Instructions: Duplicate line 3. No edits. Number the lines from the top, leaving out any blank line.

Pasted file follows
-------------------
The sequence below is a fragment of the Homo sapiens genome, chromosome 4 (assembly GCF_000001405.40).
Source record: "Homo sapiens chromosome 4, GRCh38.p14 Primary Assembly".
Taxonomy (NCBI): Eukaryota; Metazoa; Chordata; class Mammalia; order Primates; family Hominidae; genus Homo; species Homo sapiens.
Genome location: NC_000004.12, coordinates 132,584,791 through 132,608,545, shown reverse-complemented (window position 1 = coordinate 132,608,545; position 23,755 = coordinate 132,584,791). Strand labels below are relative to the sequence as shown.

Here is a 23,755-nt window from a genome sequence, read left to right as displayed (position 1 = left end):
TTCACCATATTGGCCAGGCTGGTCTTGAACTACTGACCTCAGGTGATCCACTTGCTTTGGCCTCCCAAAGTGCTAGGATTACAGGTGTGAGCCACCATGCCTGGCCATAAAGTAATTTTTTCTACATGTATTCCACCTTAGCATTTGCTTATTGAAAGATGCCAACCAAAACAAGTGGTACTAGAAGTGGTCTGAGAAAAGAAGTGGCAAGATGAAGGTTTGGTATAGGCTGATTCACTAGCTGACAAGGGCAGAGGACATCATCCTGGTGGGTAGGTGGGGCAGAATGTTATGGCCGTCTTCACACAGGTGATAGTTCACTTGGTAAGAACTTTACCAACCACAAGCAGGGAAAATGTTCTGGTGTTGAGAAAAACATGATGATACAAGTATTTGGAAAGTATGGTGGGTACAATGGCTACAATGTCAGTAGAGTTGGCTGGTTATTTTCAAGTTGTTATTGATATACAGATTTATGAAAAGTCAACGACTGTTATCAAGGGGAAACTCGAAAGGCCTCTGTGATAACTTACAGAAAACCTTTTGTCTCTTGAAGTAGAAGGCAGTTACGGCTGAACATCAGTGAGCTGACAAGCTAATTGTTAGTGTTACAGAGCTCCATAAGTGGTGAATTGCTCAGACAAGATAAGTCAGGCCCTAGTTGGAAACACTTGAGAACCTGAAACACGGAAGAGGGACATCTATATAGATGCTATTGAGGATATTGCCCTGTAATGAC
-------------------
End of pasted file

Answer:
Taxonomy (NCBI): Eukaryota; Metazoa; Chordata; class Mammalia; order Primates; family Hominidae; genus Homo; species Homo sapiens.